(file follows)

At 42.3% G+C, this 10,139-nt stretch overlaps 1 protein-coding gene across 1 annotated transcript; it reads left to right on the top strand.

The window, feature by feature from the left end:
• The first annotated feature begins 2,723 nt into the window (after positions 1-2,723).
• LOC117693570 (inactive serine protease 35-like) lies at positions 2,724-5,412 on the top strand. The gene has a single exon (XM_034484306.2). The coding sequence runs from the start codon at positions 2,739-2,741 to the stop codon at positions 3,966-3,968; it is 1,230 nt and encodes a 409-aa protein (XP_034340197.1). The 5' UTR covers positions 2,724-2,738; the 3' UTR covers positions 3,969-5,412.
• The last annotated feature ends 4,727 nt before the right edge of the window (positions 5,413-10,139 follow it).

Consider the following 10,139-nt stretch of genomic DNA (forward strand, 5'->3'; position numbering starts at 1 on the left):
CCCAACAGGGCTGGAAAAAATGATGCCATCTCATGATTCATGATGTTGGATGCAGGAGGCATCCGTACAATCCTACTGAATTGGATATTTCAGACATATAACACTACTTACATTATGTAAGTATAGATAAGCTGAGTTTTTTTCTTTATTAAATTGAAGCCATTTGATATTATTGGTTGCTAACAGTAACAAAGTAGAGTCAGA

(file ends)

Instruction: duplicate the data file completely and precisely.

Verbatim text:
At 42.3% G+C, this 10,139-nt stretch overlaps 1 protein-coding gene across 1 annotated transcript; it reads left to right on the top strand.

The window, feature by feature from the left end:
• The first annotated feature begins 2,723 nt into the window (after positions 1-2,723).
• LOC117693570 (inactive serine protease 35-like) lies at positions 2,724-5,412 on the top strand. The gene has a single exon (XM_034484306.2). The coding sequence runs from the start codon at positions 2,739-2,741 to the stop codon at positions 3,966-3,968; it is 1,230 nt and encodes a 409-aa protein (XP_034340197.1). The 5' UTR covers positions 2,724-2,738; the 3' UTR covers positions 3,969-5,412.
• The last annotated feature ends 4,727 nt before the right edge of the window (positions 5,413-10,139 follow it).

Consider the following 10,139-nt stretch of genomic DNA (forward strand, 5'->3'; position numbering starts at 1 on the left):
CCCAACAGGGCTGGAAAAAATGATGCCATCTCATGATTCATGATGTTGGATGCAGGAGGCATCCGTACAATCCTACTGAATTGGATATTTCAGACATATAACACTACTTACATTATGTAAGTATAGATAAGCTGAGTTTTTTTCTTTATTAAATTGAAGCCATTTGATATTATTGGTTGCTAACAGTAACAAAGTAGAGTCAGA